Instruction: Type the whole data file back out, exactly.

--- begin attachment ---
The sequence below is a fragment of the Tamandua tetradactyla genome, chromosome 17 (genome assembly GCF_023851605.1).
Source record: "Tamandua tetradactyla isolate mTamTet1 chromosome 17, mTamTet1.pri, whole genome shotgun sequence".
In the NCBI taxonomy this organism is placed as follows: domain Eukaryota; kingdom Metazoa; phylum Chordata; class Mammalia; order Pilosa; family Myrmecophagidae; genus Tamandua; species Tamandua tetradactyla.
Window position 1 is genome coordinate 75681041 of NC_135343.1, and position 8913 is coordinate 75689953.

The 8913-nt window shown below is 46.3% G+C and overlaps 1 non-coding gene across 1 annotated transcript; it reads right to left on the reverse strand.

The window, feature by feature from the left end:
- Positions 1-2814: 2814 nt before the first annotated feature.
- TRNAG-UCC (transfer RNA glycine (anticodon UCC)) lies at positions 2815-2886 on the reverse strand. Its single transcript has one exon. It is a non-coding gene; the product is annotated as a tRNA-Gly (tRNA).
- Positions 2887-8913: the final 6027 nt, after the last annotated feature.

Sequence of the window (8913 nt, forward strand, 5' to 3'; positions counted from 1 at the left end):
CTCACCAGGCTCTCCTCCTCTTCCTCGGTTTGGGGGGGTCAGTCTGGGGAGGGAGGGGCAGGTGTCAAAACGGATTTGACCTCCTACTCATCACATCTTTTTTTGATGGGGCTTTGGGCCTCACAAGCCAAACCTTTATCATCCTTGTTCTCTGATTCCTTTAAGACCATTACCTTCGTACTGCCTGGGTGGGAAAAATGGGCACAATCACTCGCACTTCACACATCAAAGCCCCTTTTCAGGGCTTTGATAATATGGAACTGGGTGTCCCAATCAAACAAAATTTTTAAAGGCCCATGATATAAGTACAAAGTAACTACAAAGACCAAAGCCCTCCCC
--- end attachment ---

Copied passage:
The sequence below is a fragment of the Tamandua tetradactyla genome, chromosome 17 (genome assembly GCF_023851605.1).
Source record: "Tamandua tetradactyla isolate mTamTet1 chromosome 17, mTamTet1.pri, whole genome shotgun sequence".
In the NCBI taxonomy this organism is placed as follows: domain Eukaryota; kingdom Metazoa; phylum Chordata; class Mammalia; order Pilosa; family Myrmecophagidae; genus Tamandua; species Tamandua tetradactyla.
Window position 1 is genome coordinate 75681041 of NC_135343.1, and position 8913 is coordinate 75689953.

The 8913-nt window shown below is 46.3% G+C and overlaps 1 non-coding gene across 1 annotated transcript; it reads right to left on the reverse strand.

The window, feature by feature from the left end:
- Positions 1-2814: 2814 nt before the first annotated feature.
- TRNAG-UCC (transfer RNA glycine (anticodon UCC)) lies at positions 2815-2886 on the reverse strand. Its single transcript has one exon. It is a non-coding gene; the product is annotated as a tRNA-Gly (tRNA).
- Positions 2887-8913: the final 6027 nt, after the last annotated feature.

Sequence of the window (8913 nt, forward strand, 5' to 3'; positions counted from 1 at the left end):
CTCACCAGGCTCTCCTCCTCTTCCTCGGTTTGGGGGGGTCAGTCTGGGGAGGGAGGGGCAGGTGTCAAAACGGATTTGACCTCCTACTCATCACATCTTTTTTTGATGGGGCTTTGGGCCTCACAAGCCAAACCTTTATCATCCTTGTTCTCTGATTCCTTTAAGACCATTACCTTCGTACTGCCTGGGTGGGAAAAATGGGCACAATCACTCGCACTTCACACATCAAAGCCCCTTTTCAGGGCTTTGATAATATGGAACTGGGTGTCCCAATCAAACAAAATTTTTAAAGGCCCATGATATAAGTACAAAGTAACTACAAAGACCAAAGCCCTCCCC